Saturday, June 28


Reading Henry David Thoreau ‘Where I lived and what I lived for,’ a classic which was first published in the 19th century. Thoreau is all in favor of a simple lifestyle and preaches a love of nature and simplicity. What he writes could be true, that we are sometimes imprisoned by our houses and not really housed by them, that all our material possessions only burden us, that we are not made to live between four walls. In other words: all our comfort only suffocates us. Thoreau wonders: "shall we always study to obtain more of these things, and not sometimes be content with less." And one of my favorite quotes: “ I had three pieces of limestone on my desk, but I was terrified to find that they required to be dusted daily, when the furniture of my mind was all undusted still, and I threw them out the window in disgust. How, then, could I have a furnished house? I would rather sit in the open air, for no dust gathers on the grass, unless where man has broken ground.”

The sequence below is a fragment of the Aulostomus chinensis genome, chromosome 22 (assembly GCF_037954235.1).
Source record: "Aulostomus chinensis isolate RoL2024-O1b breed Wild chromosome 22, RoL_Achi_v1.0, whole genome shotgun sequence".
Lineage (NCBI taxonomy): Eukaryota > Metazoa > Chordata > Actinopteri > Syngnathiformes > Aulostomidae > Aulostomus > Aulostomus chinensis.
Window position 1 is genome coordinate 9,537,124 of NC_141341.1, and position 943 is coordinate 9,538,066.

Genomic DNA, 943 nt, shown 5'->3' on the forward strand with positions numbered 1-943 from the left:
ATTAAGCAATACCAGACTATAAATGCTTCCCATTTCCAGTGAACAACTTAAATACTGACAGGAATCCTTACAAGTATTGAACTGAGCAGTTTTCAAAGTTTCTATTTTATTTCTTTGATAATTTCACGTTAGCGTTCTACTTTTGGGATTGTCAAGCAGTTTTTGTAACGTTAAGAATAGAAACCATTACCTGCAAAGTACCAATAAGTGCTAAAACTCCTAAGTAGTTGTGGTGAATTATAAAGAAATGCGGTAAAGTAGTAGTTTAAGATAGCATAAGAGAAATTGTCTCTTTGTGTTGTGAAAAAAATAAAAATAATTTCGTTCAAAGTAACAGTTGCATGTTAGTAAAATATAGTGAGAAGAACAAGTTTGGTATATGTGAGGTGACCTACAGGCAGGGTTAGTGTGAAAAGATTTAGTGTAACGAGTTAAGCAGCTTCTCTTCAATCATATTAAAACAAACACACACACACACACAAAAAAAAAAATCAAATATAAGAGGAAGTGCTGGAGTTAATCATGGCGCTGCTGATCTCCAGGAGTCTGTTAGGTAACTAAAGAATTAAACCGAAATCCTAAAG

Monday, June 16


Being back in London after so many years felt strange at first. I had a suitcase which contained a navy blue dress, a belt with leopard print and matching pajamas, three pairs of socks and magazines I wouldn't read. London in June felt very pleasant, almost like you could blend in with the rich and famous, you could be that anonymous woman having tea on a terrace, the one that looked thin and healthy and was reading Marcus Aurelius. For some reason M., my friend in London, had invited me to Polo in the Park, an event for rich, successful businessmen and women wearing heels. That’s why I had also packed a pair of velvet stiletto’s, knowing I might not be able to walk in them, but that was a minor detail of course. In the end Polo in the Park was cancelled, I never met Prince Charles or Camilla, M. and I went to a play in Regent Park instead. As we watched the actors I suddenly realized: maybe one cannot expect to find love in London, but one can expect to find beauty, especially in June.